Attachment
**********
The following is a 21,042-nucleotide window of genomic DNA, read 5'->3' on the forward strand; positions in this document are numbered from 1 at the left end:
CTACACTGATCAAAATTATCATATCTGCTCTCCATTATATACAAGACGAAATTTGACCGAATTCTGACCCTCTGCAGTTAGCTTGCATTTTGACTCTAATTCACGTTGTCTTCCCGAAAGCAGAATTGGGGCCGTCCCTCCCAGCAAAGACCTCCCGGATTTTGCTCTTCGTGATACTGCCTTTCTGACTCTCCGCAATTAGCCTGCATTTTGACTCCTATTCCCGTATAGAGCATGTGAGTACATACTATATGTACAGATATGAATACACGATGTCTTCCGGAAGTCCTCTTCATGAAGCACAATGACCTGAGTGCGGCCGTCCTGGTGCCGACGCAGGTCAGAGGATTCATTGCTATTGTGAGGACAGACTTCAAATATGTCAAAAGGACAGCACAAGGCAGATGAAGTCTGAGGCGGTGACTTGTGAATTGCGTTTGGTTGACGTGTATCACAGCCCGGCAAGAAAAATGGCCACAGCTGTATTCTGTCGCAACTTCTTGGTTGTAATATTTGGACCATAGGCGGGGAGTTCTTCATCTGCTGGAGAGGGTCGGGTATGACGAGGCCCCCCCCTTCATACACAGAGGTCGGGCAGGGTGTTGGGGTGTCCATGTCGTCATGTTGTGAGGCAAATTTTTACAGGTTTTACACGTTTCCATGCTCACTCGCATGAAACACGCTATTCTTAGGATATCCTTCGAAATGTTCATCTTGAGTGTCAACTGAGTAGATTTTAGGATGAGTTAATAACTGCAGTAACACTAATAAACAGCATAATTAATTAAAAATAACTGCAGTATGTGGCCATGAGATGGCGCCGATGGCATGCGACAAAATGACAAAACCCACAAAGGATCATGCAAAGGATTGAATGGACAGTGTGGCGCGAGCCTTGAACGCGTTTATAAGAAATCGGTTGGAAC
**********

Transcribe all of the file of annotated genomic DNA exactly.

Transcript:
The following is a 21,042-nucleotide window of genomic DNA, read 5'->3' on the forward strand; positions in this document are numbered from 1 at the left end:
CTACACTGATCAAAATTATCATATCTGCTCTCCATTATATACAAGACGAAATTTGACCGAATTCTGACCCTCTGCAGTTAGCTTGCATTTTGACTCTAATTCACGTTGTCTTCCCGAAAGCAGAATTGGGGCCGTCCCTCCCAGCAAAGACCTCCCGGATTTTGCTCTTCGTGATACTGCCTTTCTGACTCTCCGCAATTAGCCTGCATTTTGACTCCTATTCCCGTATAGAGCATGTGAGTACATACTATATGTACAGATATGAATACACGATGTCTTCCGGAAGTCCTCTTCATGAAGCACAATGACCTGAGTGCGGCCGTCCTGGTGCCGACGCAGGTCAGAGGATTCATTGCTATTGTGAGGACAGACTTCAAATATGTCAAAAGGACAGCACAAGGCAGATGAAGTCTGAGGCGGTGACTTGTGAATTGCGTTTGGTTGACGTGTATCACAGCCCGGCAAGAAAAATGGCCACAGCTGTATTCTGTCGCAACTTCTTGGTTGTAATATTTGGACCATAGGCGGGGAGTTCTTCATCTGCTGGAGAGGGTCGGGTATGACGAGGCCCCCCCCTTCATACACAGAGGTCGGGCAGGGTGTTGGGGTGTCCATGTCGTCATGTTGTGAGGCAAATTTTTACAGGTTTTACACGTTTCCATGCTCACTCGCATGAAACACGCTATTCTTAGGATATCCTTCGAAATGTTCATCTTGAGTGTCAACTGAGTAGATTTTAGGATGAGTTAATAACTGCAGTAACACTAATAAACAGCATAATTAATTAAAAATAACTGCAGTATGTGGCCATGAGATGGCGCCGATGGCATGCGACAAAATGACAAAACCCACAAAGGATCATGCAAAGGATTGAATGGACAGTGTGGCGCGAGCCTTGAACGCGTTTATAAGAAATCGGTTGGAAC